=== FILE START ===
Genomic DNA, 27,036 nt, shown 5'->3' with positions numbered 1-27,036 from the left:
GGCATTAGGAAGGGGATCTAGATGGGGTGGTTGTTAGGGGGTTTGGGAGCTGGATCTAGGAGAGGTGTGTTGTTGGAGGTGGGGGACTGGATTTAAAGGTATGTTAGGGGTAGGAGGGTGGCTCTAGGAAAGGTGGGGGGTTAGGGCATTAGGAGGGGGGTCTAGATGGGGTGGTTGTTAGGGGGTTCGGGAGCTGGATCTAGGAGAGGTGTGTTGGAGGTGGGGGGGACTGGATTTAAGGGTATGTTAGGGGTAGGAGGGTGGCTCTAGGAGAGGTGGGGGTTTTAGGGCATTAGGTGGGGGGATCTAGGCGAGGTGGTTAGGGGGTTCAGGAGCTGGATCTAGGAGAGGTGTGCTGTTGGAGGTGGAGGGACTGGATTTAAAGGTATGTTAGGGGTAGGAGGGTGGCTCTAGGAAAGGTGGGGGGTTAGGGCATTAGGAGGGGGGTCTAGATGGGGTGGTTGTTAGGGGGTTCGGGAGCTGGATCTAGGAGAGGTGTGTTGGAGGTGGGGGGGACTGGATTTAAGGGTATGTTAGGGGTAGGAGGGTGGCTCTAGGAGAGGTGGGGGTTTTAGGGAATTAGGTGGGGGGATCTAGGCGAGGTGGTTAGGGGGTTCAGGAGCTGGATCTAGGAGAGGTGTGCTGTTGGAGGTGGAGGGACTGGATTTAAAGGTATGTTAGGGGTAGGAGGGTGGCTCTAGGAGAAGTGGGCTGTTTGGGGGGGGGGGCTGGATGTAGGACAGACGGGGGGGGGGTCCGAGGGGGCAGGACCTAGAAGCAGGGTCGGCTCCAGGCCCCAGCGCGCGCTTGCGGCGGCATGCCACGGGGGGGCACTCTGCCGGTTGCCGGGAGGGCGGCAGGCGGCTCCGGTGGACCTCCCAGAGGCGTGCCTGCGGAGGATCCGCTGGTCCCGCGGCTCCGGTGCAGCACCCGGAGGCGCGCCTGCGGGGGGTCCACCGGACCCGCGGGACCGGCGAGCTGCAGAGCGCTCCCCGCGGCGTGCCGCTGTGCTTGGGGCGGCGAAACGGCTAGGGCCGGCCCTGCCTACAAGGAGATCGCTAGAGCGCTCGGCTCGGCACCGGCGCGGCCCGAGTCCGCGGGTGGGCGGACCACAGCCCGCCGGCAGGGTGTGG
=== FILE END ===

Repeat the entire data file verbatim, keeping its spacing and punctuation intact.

Genomic DNA, 27,036 nt, shown 5'->3' with positions numbered 1-27,036 from the left:
GGCATTAGGAAGGGGATCTAGATGGGGTGGTTGTTAGGGGGTTTGGGAGCTGGATCTAGGAGAGGTGTGTTGTTGGAGGTGGGGGACTGGATTTAAAGGTATGTTAGGGGTAGGAGGGTGGCTCTAGGAAAGGTGGGGGGTTAGGGCATTAGGAGGGGGGTCTAGATGGGGTGGTTGTTAGGGGGTTCGGGAGCTGGATCTAGGAGAGGTGTGTTGGAGGTGGGGGGGACTGGATTTAAGGGTATGTTAGGGGTAGGAGGGTGGCTCTAGGAGAGGTGGGGGTTTTAGGGCATTAGGTGGGGGGATCTAGGCGAGGTGGTTAGGGGGTTCAGGAGCTGGATCTAGGAGAGGTGTGCTGTTGGAGGTGGAGGGACTGGATTTAAAGGTATGTTAGGGGTAGGAGGGTGGCTCTAGGAAAGGTGGGGGGTTAGGGCATTAGGAGGGGGGTCTAGATGGGGTGGTTGTTAGGGGGTTCGGGAGCTGGATCTAGGAGAGGTGTGTTGGAGGTGGGGGGGACTGGATTTAAGGGTATGTTAGGGGTAGGAGGGTGGCTCTAGGAGAGGTGGGGGTTTTAGGGAATTAGGTGGGGGGATCTAGGCGAGGTGGTTAGGGGGTTCAGGAGCTGGATCTAGGAGAGGTGTGCTGTTGGAGGTGGAGGGACTGGATTTAAAGGTATGTTAGGGGTAGGAGGGTGGCTCTAGGAGAAGTGGGCTGTTTGGGGGGGGGGGCTGGATGTAGGACAGACGGGGGGGGGGTCCGAGGGGGCAGGACCTAGAAGCAGGGTCGGCTCCAGGCCCCAGCGCGCGCTTGCGGCGGCATGCCACGGGGGGGCACTCTGCCGGTTGCCGGGAGGGCGGCAGGCGGCTCCGGTGGACCTCCCAGAGGCGTGCCTGCGGAGGATCCGCTGGTCCCGCGGCTCCGGTGCAGCACCCGGAGGCGCGCCTGCGGGGGGTCCACCGGACCCGCGGGACCGGCGAGCTGCAGAGCGCTCCCCGCGGCGTGCCGCTGTGCTTGGGGCGGCGAAACGGCTAGGGCCGGCCCTGCCTACAAGGAGATCGCTAGAGCGCTCGGCTCGGCACCGGCGCGGCCCGAGTCCGCGGGTGGGCGGACCACAGCCCGCCGGCAGGGTGTGG